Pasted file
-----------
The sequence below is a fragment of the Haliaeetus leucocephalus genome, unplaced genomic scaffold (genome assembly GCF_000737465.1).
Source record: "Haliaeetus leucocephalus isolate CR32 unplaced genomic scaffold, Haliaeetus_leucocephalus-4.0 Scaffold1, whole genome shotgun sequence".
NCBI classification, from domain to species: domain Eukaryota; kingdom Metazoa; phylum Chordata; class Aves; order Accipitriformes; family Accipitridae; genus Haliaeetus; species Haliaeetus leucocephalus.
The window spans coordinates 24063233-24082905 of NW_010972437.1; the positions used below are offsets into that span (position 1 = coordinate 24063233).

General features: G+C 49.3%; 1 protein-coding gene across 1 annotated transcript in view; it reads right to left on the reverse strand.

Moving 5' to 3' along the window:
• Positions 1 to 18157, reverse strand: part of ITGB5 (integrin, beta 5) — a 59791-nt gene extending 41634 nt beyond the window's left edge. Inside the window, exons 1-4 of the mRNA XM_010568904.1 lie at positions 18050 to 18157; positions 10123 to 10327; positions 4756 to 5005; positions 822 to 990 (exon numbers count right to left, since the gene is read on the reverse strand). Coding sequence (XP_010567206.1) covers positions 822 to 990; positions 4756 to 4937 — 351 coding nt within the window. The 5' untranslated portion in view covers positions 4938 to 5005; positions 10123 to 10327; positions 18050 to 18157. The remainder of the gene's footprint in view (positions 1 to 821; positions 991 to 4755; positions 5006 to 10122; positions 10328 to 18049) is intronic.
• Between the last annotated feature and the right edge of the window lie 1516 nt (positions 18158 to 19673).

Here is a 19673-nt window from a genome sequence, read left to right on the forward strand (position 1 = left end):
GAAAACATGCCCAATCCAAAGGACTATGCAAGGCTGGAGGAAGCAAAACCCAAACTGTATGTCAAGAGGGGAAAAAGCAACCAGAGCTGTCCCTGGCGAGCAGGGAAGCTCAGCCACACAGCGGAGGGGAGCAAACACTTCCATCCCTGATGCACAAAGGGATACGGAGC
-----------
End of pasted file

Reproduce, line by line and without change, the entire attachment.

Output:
The sequence below is a fragment of the Haliaeetus leucocephalus genome, unplaced genomic scaffold (genome assembly GCF_000737465.1).
Source record: "Haliaeetus leucocephalus isolate CR32 unplaced genomic scaffold, Haliaeetus_leucocephalus-4.0 Scaffold1, whole genome shotgun sequence".
NCBI classification, from domain to species: domain Eukaryota; kingdom Metazoa; phylum Chordata; class Aves; order Accipitriformes; family Accipitridae; genus Haliaeetus; species Haliaeetus leucocephalus.
The window spans coordinates 24063233-24082905 of NW_010972437.1; the positions used below are offsets into that span (position 1 = coordinate 24063233).

General features: G+C 49.3%; 1 protein-coding gene across 1 annotated transcript in view; it reads right to left on the reverse strand.

Moving 5' to 3' along the window:
• Positions 1 to 18157, reverse strand: part of ITGB5 (integrin, beta 5) — a 59791-nt gene extending 41634 nt beyond the window's left edge. Inside the window, exons 1-4 of the mRNA XM_010568904.1 lie at positions 18050 to 18157; positions 10123 to 10327; positions 4756 to 5005; positions 822 to 990 (exon numbers count right to left, since the gene is read on the reverse strand). Coding sequence (XP_010567206.1) covers positions 822 to 990; positions 4756 to 4937 — 351 coding nt within the window. The 5' untranslated portion in view covers positions 4938 to 5005; positions 10123 to 10327; positions 18050 to 18157. The remainder of the gene's footprint in view (positions 1 to 821; positions 991 to 4755; positions 5006 to 10122; positions 10328 to 18049) is intronic.
• Between the last annotated feature and the right edge of the window lie 1516 nt (positions 18158 to 19673).

Here is a 19673-nt window from a genome sequence, read left to right on the forward strand (position 1 = left end):
GAAAACATGCCCAATCCAAAGGACTATGCAAGGCTGGAGGAAGCAAAACCCAAACTGTATGTCAAGAGGGGAAAAAGCAACCAGAGCTGTCCCTGGCGAGCAGGGAAGCTCAGCCACACAGCGGAGGGGAGCAAACACTTCCATCCCTGATGCACAAAGGGATACGGAGC